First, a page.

Back to the woman shovelling. The soldiers order the group to line up in front of the hole they have dug. The soldiers are still (always) shadows in the foreground and mist. The women begin climbing out of the dirt, muddy as ever. Some have trouble. The camera pans across as they climb. It focuses on one particularly young girl as she uses her shovel as a crutch. Perhaps she is very beautiful, but it's hard to tell under the dirt. Pupil zoom.

Now we are looking at the same girl, clean and all made up, laughing, looking her youthful age, and very, very pretty. She is with her beau, a strapping young lad who I imagine to be something like Douglass Montgomery. The two are in a city park, merrily whispering love promises to one another as they stroll. It is winter and thick, romantic snow is falling. This is going to be an Impressionistic Romantic Comedy--imagine a fluffy, light-hearted Menilmontant (1926). And with sound. There is going to be a lot of visual and audio disjunction; Woody Allen dialogue over a camera roaming in search of psychological externalities; also lots of philosophical non-sequiters ala Godard.

But back to the plot: the couple's happiness is destroyed when they learn that war has been declared (perhaps through a nice "It's War!" sign in the snowy city). The boy is determined to enlist, but the girl decides to do all she can to keep him from going. She hatches frivolous schemes to keep him from enlisting; perhaps a kidnapping plot, and maybe a plot that will land him in jail and make him unqualified, and she might even desperately try to break his kneecaps, arguing to him all the while why it is better for him to stay. Finally she threatens to drown herself if he enlists. The boy finally relents and promises to stay. The two embrace. Air raid sirens blare, and within moments explosions are licking the air on the horizon. The two faces stare in horror, their features highlighted by the light of the nearing blasts, the increasing brightness and sound indicating their proximity. The boy breaks the embrace and tries to get the girl to run with him, but she is frozen. She can't look away. Pupil zoom.

Back to the girl, considerably more tired and dirty, watching the women struggle out of the hole. The soldiers yell and get them to line up. The sobbing of several women, quiet through the beginning, becomes noticeable. The camera pans across the faces of the now-aligned women, their backs to the trench. A few of them can barely stand. We stop on a middle-aged woman, looking stout and proud. Pupil zoom.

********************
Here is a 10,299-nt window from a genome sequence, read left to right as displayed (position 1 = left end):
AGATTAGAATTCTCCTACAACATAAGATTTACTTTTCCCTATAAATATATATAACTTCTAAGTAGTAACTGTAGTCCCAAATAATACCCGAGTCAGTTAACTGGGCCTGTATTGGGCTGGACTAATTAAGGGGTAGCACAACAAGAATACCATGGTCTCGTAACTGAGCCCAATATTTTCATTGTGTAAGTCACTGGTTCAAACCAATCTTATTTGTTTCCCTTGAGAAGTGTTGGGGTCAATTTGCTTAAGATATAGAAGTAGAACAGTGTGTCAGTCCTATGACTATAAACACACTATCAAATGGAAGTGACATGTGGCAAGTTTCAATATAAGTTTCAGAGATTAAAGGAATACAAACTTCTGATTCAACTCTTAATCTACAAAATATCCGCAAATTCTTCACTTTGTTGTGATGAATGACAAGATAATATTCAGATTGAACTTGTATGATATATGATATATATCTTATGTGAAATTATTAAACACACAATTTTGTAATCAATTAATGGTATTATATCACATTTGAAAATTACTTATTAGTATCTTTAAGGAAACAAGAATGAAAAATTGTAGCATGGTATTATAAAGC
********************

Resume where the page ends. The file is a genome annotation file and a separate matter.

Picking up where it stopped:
It is the same woman, wearing an army nurse's outfit. She is staring out on the horizon where a large group of soldiers is marching towards the town. The troops arrive; she asks about a particular soldier. She searches the town for him and finally finds him. He his her husband. The two have a brief night to catch up in the midst of duties before an attack breaks out in the early morning hours. The rest of the sequence follows their course in the battle, the man desperately fighting and the woman desperately healing.

It is easiest to think of a Band of Brothers (2001) episode, but I would like it to be much more Russian-rooted. I am thinking very bold visual flourishes in the vein of Kalatozov; The Cranes are Flying (1957) is my primary model, but certainly there are many instances from The Unmailed Letter (1959) and Nail in the Boot (1931) that I can steal. Commissar (1967) was the whole inspiration for this segment, so expect some of the visual flairs found there. Ah, and I would be insane not to be influenced by Welles for this bit; imagine what he might have done with a modern war scene! That battle in Chimes at Midnight (1967) is modern enough and quite an interesting model. Come to that, Shakespeare is not a bad influence either. I might drench the segment with Shakespearean dialogue. Haha, I will even have one of the husband's dying comrades jokingly exclaim to him, "O Harry, thou hast robbed me of my youth!" (Eh, but Godard has already done this.) Oh, but I am getting too excited. It's just that this is the centerpiece of the film, and in it I will pour all my greatest cinematic influences: Welles and Kalatozov, older Soviet formalists like Dovzhenko and Pudovkin, with bits of Powell and Pressburger to slow the narrative and give the acting a spiritual physicality, and maybe even humble, light, and comic moments in the spirit of Borzage--all updated to my own modern sensibilities, of course. This is meant to be a reinvention of the older forms I love.

And then the battle is over. The town is destroyed. The wounded are dying, the dead are rotting. The landscape is bleak; the end of autumn, bare and war-scarred. The husband and wife have survived. The man's troops assemble and are to go off again. The sounds of war reach them from distant places. The couple parts; he assembles in his troop; the troop marches off towards the distant thunder; as they march, they begin to sing an old, native (anti-)war song (think of Ford's cavalry singing as they ride (except the song will be Russian)). Shot of the woman as she watches her man go, his song echoing in her ears. Pupil zoom.

As we ease out from her eye, we hear her burst out into the song her husband's troops were singing. The reflection of a gun is briefly visible in her eye. The camera eases back to a normal close up and then slowly pans down the line, across the faces of the other women. Others have begun to sing, the sobbing has begun to stop. The farther we pan, the louder the song becomes. The camera stops on an older woman who was crying but is now trying to sing. She is still tearful. We begin the pupil zoom, but as we near her we see her eye juxtaposed with the barrel of a rifle, exactly as Vorkapich does it in his montage for Crime Without Passion (1934). The voices swell and reach a high note; the barrel explodes.

Black screen.

Lights come up. The end.
"What a film! As your imaginary producers, we would like to tell you that this is the greatest motion picture we have ever produced. Oh boy!"
*handshakes all around*

October 12, 2008

Lammchen on my mind...

...the world around is quiet.

October 01, 2008

Lonesome and Rhythm

A section from Lonesome (1928), directed by Paul Fejos:

I wish Fejos's The Last Moment (1928) were still around. That would have been a marvelous study of visual rhythm.